► EHR and device databases may somehow be linked to speed up and ease navigation to the correct data for a patient within the device's native software.
Graphical/Photographic-only data: You can import this data into the EHR or leave it on the device.
► Importation will provide fast and unified access to data for each patient.
► You may lose some functionality by importing the data if the device's native software has advanced image editing/manipulation capabilities (color separation with Optos, for example).
► Numerical/Text data only is best analyzed/manipulated from within the EHR.
► Numerical/Graphical data is best analyzed/manipu lated from within the native device software/interface.
► Graphical/Photographic data is best analyzed/manipulated from within the device's native software/interface unless the software is limited to image display only.
How should we approach the issue of static vs. dynamic (or flat vs. live) data with regards to EHR?
If the data is static, import it into the EHR and move on. If it's dynamic, leave it be, and try to gain remote access. Understand that two types of data are possible with graphical/photographic devices — either static producers or dynamic producers.
Currently, no set of universally accepted "best practices" for the clinical management, utilization and storage of these types of data exists. (For the authors' proposed best practices, see "Best Practices for Data Storage by Category," above.) Once a set of best practices exists, building better office systems and software/hardware systems will be productive. For too long, eyecare providers and manufacturers have "made things fit" into a system, rather than designing a system to fit the needs of patients and providers.
|The EHR system can print static results, but it doesn't contain the native software necessary to create dynamic data.|
Data storage methods
Most electronic examination devices either store data on a local hard drive in a self-contained manner, or they export data to another computer and remove the exam data from the device.
In the instances in which devices retain data, the data may or may not be available to other computers on the LAN — this depends on the device's functionality. From the information technology (IT) management perspective, it's typically simple to install devices in which output is limited because you don't have to concern yourself with the connectivity between the device and the office's computer system. With this simple system, however, utilization of the data — other than physically at the device with static reporting/printout — is greatly restricted.
When you store data outside the device itself, access to the data and manipulation/exam is much more feasible than devices that have limited output. These devices may require more installation and/or configuration work than devices in which output is limited, but the return on investment is immediate and can be dramatic. An example: Once finished performing a test with a "networked" diagnostic device in the exam room, you can view dynamic results with the patient at another computer monitor — freeing the device for more tests.
Regardless of data location, whether it be local to the device or on a neighboring or networked computer, you must back up data on a regular basis.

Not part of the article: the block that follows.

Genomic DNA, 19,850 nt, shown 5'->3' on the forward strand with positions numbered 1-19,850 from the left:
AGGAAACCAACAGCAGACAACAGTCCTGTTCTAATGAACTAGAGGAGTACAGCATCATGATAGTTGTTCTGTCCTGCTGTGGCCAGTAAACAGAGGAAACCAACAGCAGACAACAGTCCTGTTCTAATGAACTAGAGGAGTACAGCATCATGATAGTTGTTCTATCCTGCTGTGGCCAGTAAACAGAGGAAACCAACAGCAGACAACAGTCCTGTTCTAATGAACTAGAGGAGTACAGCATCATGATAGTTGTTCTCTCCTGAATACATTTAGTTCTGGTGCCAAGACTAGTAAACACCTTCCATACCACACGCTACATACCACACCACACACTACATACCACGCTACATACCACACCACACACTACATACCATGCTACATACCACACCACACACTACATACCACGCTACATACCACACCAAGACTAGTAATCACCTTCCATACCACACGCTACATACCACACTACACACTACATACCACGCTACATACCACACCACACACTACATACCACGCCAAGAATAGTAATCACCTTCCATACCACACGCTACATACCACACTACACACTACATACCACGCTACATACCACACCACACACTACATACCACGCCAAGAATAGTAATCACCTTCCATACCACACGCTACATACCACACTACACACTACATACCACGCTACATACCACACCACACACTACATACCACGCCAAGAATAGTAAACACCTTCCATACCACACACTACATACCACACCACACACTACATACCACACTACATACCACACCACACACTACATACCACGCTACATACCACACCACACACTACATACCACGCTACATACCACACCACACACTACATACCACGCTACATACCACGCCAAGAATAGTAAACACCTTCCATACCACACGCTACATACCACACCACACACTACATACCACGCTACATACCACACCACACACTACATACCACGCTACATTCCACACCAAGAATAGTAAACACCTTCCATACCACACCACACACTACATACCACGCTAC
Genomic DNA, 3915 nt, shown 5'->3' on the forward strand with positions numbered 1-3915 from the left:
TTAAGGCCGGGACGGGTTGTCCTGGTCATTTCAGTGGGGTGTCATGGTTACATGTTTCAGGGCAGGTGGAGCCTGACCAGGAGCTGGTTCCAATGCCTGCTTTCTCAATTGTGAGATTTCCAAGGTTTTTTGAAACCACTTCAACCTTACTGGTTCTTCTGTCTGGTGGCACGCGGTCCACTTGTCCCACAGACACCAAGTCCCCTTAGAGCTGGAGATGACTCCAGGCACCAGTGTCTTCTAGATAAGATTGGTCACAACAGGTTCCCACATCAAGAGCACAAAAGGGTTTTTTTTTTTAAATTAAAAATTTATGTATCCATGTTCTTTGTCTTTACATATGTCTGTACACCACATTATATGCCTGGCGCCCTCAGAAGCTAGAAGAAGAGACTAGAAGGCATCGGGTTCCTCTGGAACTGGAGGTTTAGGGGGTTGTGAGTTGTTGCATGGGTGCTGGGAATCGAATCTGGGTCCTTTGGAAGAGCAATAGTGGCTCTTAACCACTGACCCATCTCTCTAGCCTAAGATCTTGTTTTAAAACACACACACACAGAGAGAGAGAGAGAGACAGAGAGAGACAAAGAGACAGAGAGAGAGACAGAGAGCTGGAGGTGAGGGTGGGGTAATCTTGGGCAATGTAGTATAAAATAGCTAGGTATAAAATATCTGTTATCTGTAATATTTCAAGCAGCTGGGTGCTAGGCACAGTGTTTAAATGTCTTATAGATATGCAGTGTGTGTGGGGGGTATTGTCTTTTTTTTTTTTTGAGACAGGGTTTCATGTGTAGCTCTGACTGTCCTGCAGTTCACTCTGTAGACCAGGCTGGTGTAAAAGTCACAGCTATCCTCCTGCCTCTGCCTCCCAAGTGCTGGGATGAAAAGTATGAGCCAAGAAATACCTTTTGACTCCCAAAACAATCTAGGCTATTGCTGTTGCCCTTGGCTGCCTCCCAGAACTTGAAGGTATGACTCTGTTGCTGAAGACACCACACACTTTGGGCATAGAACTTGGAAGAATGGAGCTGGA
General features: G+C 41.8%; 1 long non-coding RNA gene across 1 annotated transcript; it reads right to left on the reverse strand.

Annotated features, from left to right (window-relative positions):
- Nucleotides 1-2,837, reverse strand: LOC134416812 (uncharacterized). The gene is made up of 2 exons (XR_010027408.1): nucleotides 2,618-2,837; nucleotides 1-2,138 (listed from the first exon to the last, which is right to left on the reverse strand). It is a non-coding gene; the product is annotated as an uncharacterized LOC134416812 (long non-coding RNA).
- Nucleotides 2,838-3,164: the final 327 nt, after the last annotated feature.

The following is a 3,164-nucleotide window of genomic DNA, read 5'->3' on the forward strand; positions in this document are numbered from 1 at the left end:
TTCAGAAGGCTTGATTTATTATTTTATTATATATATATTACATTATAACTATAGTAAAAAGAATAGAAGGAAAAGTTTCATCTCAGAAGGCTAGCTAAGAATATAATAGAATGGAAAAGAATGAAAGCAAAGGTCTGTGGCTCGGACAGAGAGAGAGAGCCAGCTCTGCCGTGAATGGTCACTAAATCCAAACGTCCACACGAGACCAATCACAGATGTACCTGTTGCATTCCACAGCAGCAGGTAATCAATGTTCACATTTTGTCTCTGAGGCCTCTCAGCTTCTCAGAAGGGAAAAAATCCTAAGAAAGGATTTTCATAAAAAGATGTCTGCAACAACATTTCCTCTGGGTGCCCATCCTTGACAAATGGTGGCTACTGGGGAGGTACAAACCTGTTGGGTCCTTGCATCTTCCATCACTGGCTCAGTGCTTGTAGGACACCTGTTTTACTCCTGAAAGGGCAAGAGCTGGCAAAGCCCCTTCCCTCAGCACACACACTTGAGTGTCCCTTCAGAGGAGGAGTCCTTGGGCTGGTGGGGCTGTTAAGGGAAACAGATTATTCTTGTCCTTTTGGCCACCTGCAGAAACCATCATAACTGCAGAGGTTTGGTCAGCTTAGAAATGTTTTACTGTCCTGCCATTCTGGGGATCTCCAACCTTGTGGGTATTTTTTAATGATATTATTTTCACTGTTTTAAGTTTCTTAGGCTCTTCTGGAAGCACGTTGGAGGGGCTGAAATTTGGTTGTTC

Just as the devices available for ocular examination and analysis vary greatly, so do the resulting data types. By categorizing data by type, you can determine best practices for the storage, display and potential manipulation of the data.
I am proposing the following data categories:
Numerical and/or Text data only:
► These originate from devices, such as autorefractors, lensometers, keratometers. etc.
► You may sequentially analyze this data for change through time, patient demographics, etc.
► Comparison to normative databases is very limited for this data type (though theoretically plausible).
Numerical and/or Graphical data:
► This data originates from devices, such as visual field analyzers, scanning laser ophthalmoscopes, topographers, etc.
► Sequential analysis, filtering, manipulation (especially graphical data) are critical in the utilization of this data.
► Analysis frequently requires "native" software applications to accurately interpret and analyze the data.
► You may or may not need to reprocess data for each analysis performed.
► You frequently perform comparisons to normative databases.
Purely Graphical/Image data:
► Fundus photography, digital slit-lamp image capture and external ocular photography are examples of this type of data.
► Qualitative comparison to previous examination is possible, quantitative analysis isn't typically possible.
► You don't compare data to normative databases.
When you import and store data in an EHR, the EHR displays and analyzes it only. Access occurs via the EHR's interface only.
When you don't import or store data in the EHR, the native software's interface analyzes and displays it. The native software's interface may or may not contain a link from the patient record in the EHR directly to the patient's information.
As EHR standards become uniform, EHR interfaces are likely to develop a means by which you can access the native environments data and data analysis outputs from within the EHR interface in a more seamless fashion. OM
|Dr. Warren is in private practice in Racine, Wis. E-mail him at firstname.lastname@example.org.|
Dr. McDaniel is in private practice in Waukesha, Wis. Contact him at John-Macu2@aol.com.
Optometric Management, Issue: June 2008